The account given in Plutarch's biography of Crassus also mentions that, during the feasting and revelry in the wedding ceremony of Artavazdes' sister to the Parthian king Orodes II's son and heir Pacorus in the Armenian capital of Artashat, Crassus' head was brought to Orodes II.  Both kings were enjoying a performance of Euripides' Greek tragedy The Bacchae when a certain actor of the royal court, named Jason of Tralles, took the head and sang the following verses (also from the Bacchae):
We bring from the mountain
A tendril fresh-cut to the palace
A wonderful prey. 
Crassus' head was thus used in place of a prop head representing Pentheus and carried by the character of Agave. 
Also according to Plutarch, a final mockery was made ridiculing the memory of Crassus, by dressing up a Roman prisoner, Caius Paccianus, who resembled him in appearance, in women's clothing, calling him "Crassus" and "imperator," and leading him in a spectacular show of a final, mock "triumphal procession," putting to ridiculous use the traditional symbols of Roman triumph and authority. 
20 Of The Wealthiest Individuals Throughout History
As The Beatles famously pointed out: &ldquomoney can&rsquot buy me love&rdquo. Despite this, a brief overview of human history depicts a species desperately attempting to climb over one another in the pursuit of greatest riches. Whilst many failed, a small minority succeeded and amassed ludicrously large fortunes, often at the expense of others. For the purposes of this list, absolute rulers or conquerors, such as Henry V of England or Genghis Khan, are ignored. Despite theoretical ownership of all the lands under their dominion, and thus possessing incalculable wealth &ndash with Augustus Caesar&rsquos estimated to exceed $4.6 trillion as he technically personally owned Egypt &ndash ownership over these feudal properties was more abstract in practice and this list elects to focus on more immediate possessions and personal accumulations. Likewise, all valuations in terms of dollars have been adjusted for inflation and are as close to approximations as can be calculated in today&rsquos terms.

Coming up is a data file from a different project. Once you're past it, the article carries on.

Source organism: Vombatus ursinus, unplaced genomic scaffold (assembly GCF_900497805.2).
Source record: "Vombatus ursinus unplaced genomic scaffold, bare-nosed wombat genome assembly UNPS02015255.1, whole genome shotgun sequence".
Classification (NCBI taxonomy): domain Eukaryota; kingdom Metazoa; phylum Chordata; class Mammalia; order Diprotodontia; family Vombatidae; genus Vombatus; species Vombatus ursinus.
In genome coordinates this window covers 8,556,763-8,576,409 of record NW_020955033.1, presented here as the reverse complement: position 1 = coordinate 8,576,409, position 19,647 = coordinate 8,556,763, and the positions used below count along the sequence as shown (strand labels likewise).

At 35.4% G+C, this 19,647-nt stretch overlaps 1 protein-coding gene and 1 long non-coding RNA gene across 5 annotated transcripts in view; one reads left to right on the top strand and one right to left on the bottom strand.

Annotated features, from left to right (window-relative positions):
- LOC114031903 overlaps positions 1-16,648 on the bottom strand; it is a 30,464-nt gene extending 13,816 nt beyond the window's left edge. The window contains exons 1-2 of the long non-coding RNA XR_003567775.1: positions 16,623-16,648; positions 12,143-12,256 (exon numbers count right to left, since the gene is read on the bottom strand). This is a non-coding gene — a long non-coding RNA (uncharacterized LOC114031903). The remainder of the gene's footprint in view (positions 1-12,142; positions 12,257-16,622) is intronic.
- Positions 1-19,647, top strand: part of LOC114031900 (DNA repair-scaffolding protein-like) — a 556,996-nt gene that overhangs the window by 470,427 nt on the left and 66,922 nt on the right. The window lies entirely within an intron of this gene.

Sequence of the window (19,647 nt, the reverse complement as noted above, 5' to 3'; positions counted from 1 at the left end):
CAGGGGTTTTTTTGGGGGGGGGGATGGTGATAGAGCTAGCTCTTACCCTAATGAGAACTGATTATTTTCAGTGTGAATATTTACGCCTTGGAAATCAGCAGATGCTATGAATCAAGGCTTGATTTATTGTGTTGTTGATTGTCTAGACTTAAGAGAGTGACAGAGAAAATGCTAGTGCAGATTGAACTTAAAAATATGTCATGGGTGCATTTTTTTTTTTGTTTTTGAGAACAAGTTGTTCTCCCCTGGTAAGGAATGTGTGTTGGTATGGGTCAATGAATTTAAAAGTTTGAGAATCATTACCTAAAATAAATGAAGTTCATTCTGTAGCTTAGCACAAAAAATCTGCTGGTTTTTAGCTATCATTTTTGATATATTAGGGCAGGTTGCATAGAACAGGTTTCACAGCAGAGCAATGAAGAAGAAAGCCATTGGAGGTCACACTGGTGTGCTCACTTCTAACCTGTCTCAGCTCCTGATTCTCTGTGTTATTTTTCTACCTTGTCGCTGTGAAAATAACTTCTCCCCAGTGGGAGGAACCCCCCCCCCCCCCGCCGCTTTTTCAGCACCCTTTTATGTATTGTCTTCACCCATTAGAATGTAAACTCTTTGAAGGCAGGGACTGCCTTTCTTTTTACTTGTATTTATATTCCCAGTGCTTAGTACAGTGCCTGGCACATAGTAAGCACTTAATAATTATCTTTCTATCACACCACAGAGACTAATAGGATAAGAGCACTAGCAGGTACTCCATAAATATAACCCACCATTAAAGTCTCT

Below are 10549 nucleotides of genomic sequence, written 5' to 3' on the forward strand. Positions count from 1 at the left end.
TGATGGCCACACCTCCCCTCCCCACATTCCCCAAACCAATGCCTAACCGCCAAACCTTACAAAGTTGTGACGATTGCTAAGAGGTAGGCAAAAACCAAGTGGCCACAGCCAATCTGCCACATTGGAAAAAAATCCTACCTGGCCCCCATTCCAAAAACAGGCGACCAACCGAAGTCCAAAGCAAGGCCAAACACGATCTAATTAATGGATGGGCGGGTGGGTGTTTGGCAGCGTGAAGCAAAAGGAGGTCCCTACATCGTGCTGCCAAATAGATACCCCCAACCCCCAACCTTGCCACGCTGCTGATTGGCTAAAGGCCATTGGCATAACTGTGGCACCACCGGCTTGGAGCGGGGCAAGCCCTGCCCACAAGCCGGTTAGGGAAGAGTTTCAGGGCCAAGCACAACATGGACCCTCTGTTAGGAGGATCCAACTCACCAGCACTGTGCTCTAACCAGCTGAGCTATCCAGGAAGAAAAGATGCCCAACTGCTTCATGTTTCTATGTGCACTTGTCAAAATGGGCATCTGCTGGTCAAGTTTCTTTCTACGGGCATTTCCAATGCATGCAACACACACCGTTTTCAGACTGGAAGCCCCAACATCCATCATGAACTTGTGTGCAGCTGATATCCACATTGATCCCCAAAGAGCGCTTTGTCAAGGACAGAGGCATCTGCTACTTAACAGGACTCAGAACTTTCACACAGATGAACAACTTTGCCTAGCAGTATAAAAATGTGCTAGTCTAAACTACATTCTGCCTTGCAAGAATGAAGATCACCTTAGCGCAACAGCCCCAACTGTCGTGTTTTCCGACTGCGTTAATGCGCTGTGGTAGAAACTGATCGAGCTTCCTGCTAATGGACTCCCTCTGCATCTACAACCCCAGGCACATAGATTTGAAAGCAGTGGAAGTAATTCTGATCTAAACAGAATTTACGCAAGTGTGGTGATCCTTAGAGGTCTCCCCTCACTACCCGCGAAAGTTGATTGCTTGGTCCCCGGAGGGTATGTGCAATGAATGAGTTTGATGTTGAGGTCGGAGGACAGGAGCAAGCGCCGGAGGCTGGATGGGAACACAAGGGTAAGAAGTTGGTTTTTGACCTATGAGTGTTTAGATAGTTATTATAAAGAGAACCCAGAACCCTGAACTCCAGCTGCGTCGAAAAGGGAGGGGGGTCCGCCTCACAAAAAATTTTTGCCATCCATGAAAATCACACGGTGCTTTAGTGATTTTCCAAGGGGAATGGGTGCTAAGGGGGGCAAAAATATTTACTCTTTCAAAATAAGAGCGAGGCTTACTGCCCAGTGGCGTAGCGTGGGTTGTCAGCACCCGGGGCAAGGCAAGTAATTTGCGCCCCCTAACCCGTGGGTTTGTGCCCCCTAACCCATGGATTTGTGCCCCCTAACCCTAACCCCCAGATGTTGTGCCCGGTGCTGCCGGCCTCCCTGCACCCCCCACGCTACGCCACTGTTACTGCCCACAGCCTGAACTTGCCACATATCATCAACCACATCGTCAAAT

Scrooge McDuck. Walt Disney/Wikimedia Commons.
Here are 20 of the wealthiest individuals to have ever lived:
Bust of Marcus Licinius Crassus on display in the Louvre, Paris. Wikimedia Commons.